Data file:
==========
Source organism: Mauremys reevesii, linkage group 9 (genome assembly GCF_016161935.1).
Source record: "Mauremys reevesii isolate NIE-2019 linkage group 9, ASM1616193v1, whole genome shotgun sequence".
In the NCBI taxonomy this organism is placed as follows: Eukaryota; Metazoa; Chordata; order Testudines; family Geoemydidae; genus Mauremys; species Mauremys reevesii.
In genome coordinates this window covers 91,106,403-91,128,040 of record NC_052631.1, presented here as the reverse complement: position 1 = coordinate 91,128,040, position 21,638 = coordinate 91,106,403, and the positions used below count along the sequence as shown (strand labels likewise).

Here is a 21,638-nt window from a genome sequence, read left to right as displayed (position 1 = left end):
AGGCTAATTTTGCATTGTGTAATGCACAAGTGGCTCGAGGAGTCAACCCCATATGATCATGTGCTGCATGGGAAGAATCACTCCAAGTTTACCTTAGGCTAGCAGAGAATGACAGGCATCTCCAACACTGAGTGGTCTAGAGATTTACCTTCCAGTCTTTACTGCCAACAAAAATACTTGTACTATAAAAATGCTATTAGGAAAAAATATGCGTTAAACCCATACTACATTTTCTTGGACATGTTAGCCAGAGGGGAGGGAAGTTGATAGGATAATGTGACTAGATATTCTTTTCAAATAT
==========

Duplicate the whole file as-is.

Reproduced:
Source organism: Mauremys reevesii, linkage group 9 (genome assembly GCF_016161935.1).
Source record: "Mauremys reevesii isolate NIE-2019 linkage group 9, ASM1616193v1, whole genome shotgun sequence".
In the NCBI taxonomy this organism is placed as follows: Eukaryota; Metazoa; Chordata; order Testudines; family Geoemydidae; genus Mauremys; species Mauremys reevesii.
In genome coordinates this window covers 91,106,403-91,128,040 of record NC_052631.1, presented here as the reverse complement: position 1 = coordinate 91,128,040, position 21,638 = coordinate 91,106,403, and the positions used below count along the sequence as shown (strand labels likewise).

Here is a 21,638-nt window from a genome sequence, read left to right as displayed (position 1 = left end):
AGGCTAATTTTGCATTGTGTAATGCACAAGTGGCTCGAGGAGTCAACCCCATATGATCATGTGCTGCATGGGAAGAATCACTCCAAGTTTACCTTAGGCTAGCAGAGAATGACAGGCATCTCCAACACTGAGTGGTCTAGAGATTTACCTTCCAGTCTTTACTGCCAACAAAAATACTTGTACTATAAAAATGCTATTAGGAAAAAATATGCGTTAAACCCATACTACATTTTCTTGGACATGTTAGCCAGAGGGGAGGGAAGTTGATAGGATAATGTGACTAGATATTCTTTTCAAATAT